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End of Support isn't the End of the World

The PHP development team released PHP 5.2.14 last week and with it comes the end of active support for the 5.2 branch. A bit of dissent rippled throughout the community... but is it really a big deal? Contrary to popular belief, downloads from don't come with an expiration date.

There is a lot of legacy code running mission-critical applications. These apps work and are stable so the time, effort, and expense required to upgrade them put doing so very low on a companies' priority lists. A few years ago I worked as a System Administrator for a credit union turned bank; the core processing system was written in PL/I and the ATM switching system was written in COBOL. There are probably more applications written in non-OOP PHP 3 code with register globals running atop a Linux 2.4 kernel than any of us want to acknowledge.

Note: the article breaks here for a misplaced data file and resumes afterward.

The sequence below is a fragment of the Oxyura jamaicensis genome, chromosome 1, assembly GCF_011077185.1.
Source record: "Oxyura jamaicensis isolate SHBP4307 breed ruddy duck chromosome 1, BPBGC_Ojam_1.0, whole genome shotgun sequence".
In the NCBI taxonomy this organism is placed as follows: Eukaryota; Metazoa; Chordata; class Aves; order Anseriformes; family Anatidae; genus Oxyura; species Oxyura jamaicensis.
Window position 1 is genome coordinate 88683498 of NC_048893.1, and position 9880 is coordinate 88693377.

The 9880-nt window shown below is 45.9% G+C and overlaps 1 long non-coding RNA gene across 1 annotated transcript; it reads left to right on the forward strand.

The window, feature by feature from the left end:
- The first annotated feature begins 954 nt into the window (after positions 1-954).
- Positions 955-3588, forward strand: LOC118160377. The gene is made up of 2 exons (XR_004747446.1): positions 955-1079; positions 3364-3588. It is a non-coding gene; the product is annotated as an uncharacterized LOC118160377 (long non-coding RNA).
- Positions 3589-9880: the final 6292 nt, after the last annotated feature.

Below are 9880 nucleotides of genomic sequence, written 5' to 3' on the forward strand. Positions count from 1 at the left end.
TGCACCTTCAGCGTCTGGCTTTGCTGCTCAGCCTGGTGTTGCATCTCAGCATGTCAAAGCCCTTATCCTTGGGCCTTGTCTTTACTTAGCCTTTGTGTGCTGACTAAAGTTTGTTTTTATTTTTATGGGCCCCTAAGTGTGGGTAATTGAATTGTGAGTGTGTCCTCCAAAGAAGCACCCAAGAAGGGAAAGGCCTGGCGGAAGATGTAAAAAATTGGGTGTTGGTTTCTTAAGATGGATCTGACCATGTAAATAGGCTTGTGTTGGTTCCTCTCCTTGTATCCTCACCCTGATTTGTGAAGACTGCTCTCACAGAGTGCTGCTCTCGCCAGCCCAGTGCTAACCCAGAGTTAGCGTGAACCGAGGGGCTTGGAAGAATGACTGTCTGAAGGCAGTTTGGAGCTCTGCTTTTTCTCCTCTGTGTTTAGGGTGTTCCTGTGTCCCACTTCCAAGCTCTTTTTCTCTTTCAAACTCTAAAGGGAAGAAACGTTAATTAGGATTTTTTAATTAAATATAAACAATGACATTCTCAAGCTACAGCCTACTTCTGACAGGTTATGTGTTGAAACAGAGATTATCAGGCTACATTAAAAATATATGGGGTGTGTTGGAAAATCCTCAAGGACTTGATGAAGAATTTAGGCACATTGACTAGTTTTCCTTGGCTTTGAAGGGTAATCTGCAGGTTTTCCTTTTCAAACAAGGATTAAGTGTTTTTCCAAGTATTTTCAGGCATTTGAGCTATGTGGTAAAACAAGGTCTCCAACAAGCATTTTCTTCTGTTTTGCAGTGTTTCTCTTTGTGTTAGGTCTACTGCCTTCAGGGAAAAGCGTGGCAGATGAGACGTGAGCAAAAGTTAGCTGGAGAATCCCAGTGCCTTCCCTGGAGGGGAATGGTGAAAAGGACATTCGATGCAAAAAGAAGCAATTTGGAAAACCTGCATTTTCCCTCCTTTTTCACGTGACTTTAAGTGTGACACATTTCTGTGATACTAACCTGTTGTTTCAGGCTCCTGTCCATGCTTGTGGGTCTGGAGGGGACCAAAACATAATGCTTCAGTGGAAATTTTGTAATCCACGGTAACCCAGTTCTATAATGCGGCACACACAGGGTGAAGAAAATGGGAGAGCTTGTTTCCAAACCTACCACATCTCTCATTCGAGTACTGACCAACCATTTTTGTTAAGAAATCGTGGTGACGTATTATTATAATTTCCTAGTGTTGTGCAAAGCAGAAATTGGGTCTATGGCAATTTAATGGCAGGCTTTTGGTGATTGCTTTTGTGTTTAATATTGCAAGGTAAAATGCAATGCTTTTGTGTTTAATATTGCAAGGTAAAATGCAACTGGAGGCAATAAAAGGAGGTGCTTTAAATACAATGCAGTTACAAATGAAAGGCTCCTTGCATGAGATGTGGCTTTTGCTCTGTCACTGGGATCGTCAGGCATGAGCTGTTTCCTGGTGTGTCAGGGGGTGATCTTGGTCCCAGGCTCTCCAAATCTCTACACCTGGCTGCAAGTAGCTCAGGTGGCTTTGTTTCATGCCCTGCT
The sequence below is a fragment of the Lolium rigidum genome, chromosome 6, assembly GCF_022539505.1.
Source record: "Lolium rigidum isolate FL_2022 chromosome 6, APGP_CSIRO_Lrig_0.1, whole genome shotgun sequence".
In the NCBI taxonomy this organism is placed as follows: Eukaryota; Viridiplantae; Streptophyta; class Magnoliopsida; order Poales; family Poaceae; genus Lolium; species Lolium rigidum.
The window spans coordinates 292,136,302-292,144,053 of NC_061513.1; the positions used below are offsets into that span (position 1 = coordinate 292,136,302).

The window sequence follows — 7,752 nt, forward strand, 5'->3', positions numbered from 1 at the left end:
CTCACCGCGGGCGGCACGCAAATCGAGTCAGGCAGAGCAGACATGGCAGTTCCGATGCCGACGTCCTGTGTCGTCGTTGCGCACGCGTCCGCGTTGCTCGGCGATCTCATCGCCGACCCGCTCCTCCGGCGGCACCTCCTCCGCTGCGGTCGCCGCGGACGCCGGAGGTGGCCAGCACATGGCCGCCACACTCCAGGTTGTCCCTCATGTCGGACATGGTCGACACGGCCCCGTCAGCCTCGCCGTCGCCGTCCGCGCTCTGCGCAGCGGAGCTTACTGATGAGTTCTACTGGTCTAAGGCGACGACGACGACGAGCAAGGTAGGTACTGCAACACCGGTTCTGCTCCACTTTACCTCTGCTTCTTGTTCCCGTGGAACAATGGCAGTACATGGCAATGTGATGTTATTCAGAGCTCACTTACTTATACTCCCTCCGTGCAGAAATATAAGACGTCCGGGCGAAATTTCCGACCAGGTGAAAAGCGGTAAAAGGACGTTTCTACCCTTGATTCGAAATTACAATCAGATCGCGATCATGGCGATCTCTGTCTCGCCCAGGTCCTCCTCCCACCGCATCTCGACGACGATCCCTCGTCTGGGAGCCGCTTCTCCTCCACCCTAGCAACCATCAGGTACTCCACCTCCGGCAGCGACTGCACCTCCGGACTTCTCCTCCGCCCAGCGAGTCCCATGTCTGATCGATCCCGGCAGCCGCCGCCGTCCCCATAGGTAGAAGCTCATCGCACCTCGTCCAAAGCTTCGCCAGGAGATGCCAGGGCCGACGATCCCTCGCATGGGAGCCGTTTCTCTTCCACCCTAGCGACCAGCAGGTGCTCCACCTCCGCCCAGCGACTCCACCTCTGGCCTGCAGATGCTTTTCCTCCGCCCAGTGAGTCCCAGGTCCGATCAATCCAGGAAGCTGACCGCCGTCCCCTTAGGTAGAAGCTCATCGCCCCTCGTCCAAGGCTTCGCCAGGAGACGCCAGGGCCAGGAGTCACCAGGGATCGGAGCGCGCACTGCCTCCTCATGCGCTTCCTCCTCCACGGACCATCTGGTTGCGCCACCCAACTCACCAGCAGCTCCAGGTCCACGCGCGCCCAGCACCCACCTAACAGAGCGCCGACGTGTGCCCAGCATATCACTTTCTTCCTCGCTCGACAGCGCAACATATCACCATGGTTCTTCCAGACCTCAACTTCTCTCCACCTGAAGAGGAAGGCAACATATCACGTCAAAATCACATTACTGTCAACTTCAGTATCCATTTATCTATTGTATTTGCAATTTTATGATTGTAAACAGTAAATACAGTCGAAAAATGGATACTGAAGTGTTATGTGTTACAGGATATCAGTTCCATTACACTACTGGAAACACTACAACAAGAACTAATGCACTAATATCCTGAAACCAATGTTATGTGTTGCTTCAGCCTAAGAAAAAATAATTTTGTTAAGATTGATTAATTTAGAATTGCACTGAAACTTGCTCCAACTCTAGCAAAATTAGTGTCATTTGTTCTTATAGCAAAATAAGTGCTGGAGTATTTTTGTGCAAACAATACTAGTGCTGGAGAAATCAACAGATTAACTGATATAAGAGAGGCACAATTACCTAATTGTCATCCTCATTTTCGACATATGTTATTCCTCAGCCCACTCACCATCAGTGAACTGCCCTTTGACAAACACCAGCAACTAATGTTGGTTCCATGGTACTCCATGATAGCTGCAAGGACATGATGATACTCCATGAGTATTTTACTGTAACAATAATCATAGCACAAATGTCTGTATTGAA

But version numbers are just mile-markers that reference a snapshot of the project at a given time. The development team is continually improving PHP so there will always be a newer, better version just around the corner. If your application is running stable on whatever version you have installed, and you're not using features or extensions that are subject to security or bug fixes in newer versions, then what's the problem? Use the version that works for you (and that your company's compliance officer will let you use).

With that said, don't expect the development team to support your favorite branch forever. PHP is open-source; people are free to participate in its development and do so for a variety of reasons. Just as the resources you can allot to refactoring legacy code are limited, the resources the development team have are limited as well. If you need a version 5.2.15, .16, or beyond then get involved and make it happen.


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